During the last week of February 1863, several military, naval, national and political events took place, with skirmishes and engagements all around between Union and Confederate forces. On Sunday, Feb. 22, the anniversary of George Washington’s birth, ground was broken in Sacramento, Calif., for the Central Pacific Railroad that would eventually link east and west.
President Abraham Lincoln received a resignation from Simon Cameron, formerly Secretary of War and lately the U.S. ambassador to Russia, on Feb. 23. The next day, the Territory of Arizona was established by the U.S. government, separate and apart from the Territory of New Mexico; the Confederacy had previously established the Confederate Territory of Arizona in 1862. The Cherokee Indian Nation abolished its ordinance of secession, abolished slavery and affirmed its support of the Union.
The heavy snow which fell on eastern Virginia on Feb. 19 and 21 left 17 inches on the winter camps of both armies near Fredericksburg and created an unusual military situation. When the weather warmed and mild temperatures and sunny skies prevailed on Feb. 25, Brig. Gen. Robert Hoke’s North Carolina brigade left their camps early in the morning, intent on capturing the camps of Col. William Stiles’ Georgia brigade.
The Tar Heels had left their weapons in their camps; each man had filled his haversack full of snowballs made perfect by the mild temperatures that day. The attacking force consisted of infantry, cavalry and skirmishers. The North Carolinians moved in swiftly in battle formation, catching the Georgians by surprise.
In the ensuing snowball battle, some 10,000 combatants were engaged as reinforcements rushed in from all sides, with the exception of artillery. Even the soldiers assigned to commissary duties joined in the fray, and Lt. Gen. Thomas “Stonewall” Jackson and staff came out to observe the battle. Many soldiers said later that they had hoped Jackson and staff would have joined in the engagement and given the troops the chance to pelt “the old faded uniforms” with snowballs.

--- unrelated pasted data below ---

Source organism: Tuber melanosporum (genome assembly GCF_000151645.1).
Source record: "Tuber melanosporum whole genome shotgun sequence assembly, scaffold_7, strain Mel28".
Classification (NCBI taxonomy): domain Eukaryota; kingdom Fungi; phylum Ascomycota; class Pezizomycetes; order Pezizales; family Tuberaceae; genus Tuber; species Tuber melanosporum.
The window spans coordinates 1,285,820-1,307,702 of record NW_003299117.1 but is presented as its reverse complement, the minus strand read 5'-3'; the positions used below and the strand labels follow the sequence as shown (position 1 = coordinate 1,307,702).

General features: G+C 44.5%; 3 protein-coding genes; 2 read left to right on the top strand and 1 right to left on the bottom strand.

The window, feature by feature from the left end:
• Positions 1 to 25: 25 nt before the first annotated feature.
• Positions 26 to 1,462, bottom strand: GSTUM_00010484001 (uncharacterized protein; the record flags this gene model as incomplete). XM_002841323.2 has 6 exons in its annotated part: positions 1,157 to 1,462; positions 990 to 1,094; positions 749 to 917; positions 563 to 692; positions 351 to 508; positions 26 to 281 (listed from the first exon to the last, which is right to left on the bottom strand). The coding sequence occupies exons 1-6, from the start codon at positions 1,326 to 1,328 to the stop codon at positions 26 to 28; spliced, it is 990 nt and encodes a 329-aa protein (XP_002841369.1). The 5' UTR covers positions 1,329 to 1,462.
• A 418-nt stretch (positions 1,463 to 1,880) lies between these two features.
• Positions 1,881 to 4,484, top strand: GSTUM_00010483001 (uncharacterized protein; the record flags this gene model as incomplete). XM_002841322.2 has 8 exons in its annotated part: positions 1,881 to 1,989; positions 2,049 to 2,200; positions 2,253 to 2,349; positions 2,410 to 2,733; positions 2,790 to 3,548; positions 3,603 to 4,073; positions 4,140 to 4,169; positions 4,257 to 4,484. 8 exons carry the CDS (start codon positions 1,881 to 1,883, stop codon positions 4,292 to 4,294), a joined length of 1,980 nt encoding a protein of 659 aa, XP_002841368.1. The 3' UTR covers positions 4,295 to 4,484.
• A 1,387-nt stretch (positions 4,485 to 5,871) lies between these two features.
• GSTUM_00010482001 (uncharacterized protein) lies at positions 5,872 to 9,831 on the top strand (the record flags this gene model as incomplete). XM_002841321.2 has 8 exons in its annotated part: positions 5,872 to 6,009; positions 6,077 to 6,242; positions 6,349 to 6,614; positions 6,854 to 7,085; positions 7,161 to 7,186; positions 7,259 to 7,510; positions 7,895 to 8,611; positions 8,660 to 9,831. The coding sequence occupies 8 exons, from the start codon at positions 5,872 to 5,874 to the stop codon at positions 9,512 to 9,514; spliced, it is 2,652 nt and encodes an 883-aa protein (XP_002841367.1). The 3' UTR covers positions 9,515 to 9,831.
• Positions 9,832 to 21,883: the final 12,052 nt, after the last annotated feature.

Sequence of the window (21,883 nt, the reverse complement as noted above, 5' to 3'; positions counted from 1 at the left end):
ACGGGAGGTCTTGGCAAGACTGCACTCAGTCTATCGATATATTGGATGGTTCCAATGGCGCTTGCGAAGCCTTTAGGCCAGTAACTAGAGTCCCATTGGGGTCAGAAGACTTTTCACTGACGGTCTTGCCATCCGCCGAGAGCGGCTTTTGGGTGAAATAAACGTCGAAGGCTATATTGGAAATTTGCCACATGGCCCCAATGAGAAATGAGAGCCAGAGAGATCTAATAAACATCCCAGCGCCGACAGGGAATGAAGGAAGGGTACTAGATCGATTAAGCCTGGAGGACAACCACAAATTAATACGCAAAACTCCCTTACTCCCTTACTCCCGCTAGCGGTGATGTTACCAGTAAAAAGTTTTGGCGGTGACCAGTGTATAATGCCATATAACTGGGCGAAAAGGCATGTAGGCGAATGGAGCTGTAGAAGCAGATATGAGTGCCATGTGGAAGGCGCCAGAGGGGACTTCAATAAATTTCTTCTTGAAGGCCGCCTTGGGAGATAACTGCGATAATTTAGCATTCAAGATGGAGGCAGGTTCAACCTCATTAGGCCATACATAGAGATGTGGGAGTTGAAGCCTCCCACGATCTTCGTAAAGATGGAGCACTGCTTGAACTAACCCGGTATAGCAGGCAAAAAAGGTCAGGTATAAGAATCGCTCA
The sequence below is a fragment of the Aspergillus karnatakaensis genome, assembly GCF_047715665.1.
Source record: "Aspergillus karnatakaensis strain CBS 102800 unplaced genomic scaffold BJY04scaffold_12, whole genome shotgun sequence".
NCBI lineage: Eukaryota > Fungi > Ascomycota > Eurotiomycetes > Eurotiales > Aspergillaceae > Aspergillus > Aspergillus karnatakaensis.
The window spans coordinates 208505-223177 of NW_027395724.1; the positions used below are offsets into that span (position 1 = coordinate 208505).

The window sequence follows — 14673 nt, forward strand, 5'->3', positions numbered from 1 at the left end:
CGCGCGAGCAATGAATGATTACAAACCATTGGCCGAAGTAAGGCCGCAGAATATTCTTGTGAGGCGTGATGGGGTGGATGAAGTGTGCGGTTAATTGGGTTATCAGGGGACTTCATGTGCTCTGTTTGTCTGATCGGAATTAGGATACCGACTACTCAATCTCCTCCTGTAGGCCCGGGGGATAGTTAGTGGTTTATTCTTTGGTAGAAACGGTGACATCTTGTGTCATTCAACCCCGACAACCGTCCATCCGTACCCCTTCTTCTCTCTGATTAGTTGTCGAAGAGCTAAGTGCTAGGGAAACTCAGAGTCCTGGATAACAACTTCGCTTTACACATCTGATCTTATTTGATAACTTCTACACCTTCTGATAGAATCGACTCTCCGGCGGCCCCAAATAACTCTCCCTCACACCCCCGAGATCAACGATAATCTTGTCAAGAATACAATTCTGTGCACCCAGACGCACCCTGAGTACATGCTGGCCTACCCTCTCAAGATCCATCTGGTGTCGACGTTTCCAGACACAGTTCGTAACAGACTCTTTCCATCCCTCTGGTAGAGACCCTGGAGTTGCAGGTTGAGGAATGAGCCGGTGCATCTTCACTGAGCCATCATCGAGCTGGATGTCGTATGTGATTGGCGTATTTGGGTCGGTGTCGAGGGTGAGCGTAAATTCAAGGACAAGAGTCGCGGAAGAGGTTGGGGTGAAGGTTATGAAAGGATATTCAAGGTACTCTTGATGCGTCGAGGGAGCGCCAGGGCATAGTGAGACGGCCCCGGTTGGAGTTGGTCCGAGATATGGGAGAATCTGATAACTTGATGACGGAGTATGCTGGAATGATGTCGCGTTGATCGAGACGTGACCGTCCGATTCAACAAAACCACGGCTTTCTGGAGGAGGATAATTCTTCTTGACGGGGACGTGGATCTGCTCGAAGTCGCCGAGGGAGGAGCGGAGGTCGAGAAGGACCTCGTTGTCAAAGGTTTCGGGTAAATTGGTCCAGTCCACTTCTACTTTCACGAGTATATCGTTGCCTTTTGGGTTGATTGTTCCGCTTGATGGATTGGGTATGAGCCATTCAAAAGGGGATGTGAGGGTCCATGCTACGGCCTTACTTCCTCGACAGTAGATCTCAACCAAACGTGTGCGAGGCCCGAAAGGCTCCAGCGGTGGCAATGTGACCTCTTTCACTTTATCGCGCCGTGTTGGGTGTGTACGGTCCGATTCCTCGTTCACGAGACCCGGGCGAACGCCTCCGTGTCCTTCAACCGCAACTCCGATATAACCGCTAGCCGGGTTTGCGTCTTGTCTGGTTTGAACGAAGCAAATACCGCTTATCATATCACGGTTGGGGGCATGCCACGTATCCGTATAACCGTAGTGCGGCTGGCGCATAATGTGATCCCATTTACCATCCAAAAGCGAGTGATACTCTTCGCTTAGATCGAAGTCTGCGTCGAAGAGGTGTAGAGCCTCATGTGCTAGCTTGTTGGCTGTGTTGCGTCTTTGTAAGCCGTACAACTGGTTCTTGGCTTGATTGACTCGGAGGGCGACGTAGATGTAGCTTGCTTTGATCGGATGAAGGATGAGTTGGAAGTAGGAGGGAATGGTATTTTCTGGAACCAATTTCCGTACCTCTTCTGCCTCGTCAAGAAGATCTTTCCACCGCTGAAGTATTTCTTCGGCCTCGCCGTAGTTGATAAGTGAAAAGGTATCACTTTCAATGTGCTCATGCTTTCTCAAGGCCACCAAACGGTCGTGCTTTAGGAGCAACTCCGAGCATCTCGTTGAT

Battle lines were drawn, and regiment after regiment moved in for the “kill.” The North Carolinians were soon forced to withdraw, and the Georgians held a council of war. Col. Stiles organized his men and the Georgians counterattacked, snowballs in hand. When they reached Gen. Hoke’s camps, the Tar Heels were surprised to find their adversaries had rallied.
The fighting was as severe as on any field of mortal combat against the Union army; the North Carolinians rallied and provided an endless barrage of snowballs with no need to reload. Many soldiers were “captured” and “whitewashed with snow” as the attacking force was quickly overwhelmed. In many spots, red stains appeared in the snow from bloodied noses and faces; medical officers were kept busy and many blackened eyes were observed in the following days.
Toward late afternoon, the battle ended and both sides withdrew to their respective camps. “Prisoners” were “paroled” and returned to their comrades, where they received a lot of heckling and jeers. One North Carolina soldier who participated said “it was one of the most memorable combats of the war.”
This snowball fight, one of the largest ever fought, was among the first of several well-known snowball fights during the war. The snow battles relieved boredom, increased morale and fostered camaraderie among the Confederate soldiers. The fights gave the officers and men a chance to practice their combat skills for the ensuing active military campaigns without the dangers of being exposed to enemy fire.